County officials are considering a plan to spur development of a county-owned acre of downtown land at the northeast corner of U.S. 301 and Main Street.
One proposal for the .95-acre property at 20 N. Washington Blvd. involves a land swap resulting in a hotel on the upper Main Street property. The land is currently being used as a courthouse parking lot.
Rod Connelly, president and founder of Civix Inc., a Sarasota-based real-estate-development company, wants to trade with the county so he can build a hotel on the U.S. 301 site.
The idea of developing the site first arose a year ago, when County Commissioner Joe Barbetta led a discussion about whether the county should sell three of its prime parcels of public land — including the acre on U.S. 301.
At the time, “We got a few phone calls about that Main and U.S. 301 property,” Barbetta said. In addition to the hotel proposal, another developer told county officials he wanted to build office space there, Barbetta said.
County Administrator Randall Reid wrote in a March 7 email to county commissioners that county officials would be meeting soon with Connelly to discuss the hotel proposal.
During an interview with the Sarasota Observer Monday, March 11, Connelly confirmed he was in talks with the county, but declined to discuss specifics of his proposal because of a confidentiality agreement with the other people involved in project.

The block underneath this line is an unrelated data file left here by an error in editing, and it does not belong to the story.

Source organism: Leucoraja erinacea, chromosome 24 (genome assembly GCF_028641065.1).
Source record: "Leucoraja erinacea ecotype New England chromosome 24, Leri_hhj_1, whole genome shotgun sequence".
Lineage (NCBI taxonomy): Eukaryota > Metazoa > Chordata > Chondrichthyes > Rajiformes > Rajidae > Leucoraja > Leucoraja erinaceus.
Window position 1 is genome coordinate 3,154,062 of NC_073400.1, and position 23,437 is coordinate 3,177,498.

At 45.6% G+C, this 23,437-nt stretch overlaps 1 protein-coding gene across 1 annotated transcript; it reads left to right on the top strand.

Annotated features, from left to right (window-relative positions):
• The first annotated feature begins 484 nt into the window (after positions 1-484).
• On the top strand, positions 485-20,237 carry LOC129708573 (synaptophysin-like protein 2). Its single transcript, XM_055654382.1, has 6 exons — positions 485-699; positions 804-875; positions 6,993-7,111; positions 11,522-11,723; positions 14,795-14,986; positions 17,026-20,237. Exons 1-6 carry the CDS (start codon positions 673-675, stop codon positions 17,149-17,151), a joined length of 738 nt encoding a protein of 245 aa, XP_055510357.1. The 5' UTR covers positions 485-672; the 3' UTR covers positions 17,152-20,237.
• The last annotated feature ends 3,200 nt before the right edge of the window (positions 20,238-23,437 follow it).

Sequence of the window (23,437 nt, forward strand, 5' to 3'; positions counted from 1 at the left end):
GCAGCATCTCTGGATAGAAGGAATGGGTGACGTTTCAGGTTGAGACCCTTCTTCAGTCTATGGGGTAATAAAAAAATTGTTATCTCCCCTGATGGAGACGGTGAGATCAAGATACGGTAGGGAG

“We have an interest in developing the property,” said Connelly.
As of March 11, Connelly had spoken with county officials, but had not met with them.
Civix, formed in 1983, has developed projects in Port Charlotte, including a Publix and SunTrust Bank. The development company drew attention in 2002 for its proposed office and mixed-use development at the corner of Morrill Street and Orange Avenue in downtown Sarasota. That project was never built.
In November 2003, Civix purchased the 113-acre bankrupt Sunrise Golf Club east of Honore Avenue in Sarasota for $3 million from Wells Fargo Bank Minnesota. But, in 2006, the project for 600 upscale condos was stopped ,when residents opposed to the project brought it to court. The development firm is currently under agreement to develop a brand of MedEplex Medical Office Buildings throughout Central Florida.
‘An interesting concept’
Barbetta said a private development — whether it be a hotel, office building or some other project — belongs on the county-owned parcel. Barbetta said it doesn’t make sense to put another county or city government building “on a prime corner at a major intersection.”
“Why should government sit on it?” he asked. “I hope something happens. The whole objective is to get some economic development and get that property back on the tax rolls.”
Barbetta wants to see any potential project include public parking-garage spaces to replace the spaces currently used while people are conducting county business. According to Barbetta, the county could work out a deal to sell the land, swap it or request developer proposals to build something on the property.
Sarasota city attorney Robert Fournier said there was a 2003 memorandum of understanding between the city and the county that would have given the city air rights to the property at 20 N. Washington Blvd. That agreement, however, was never finalized, Fournier said.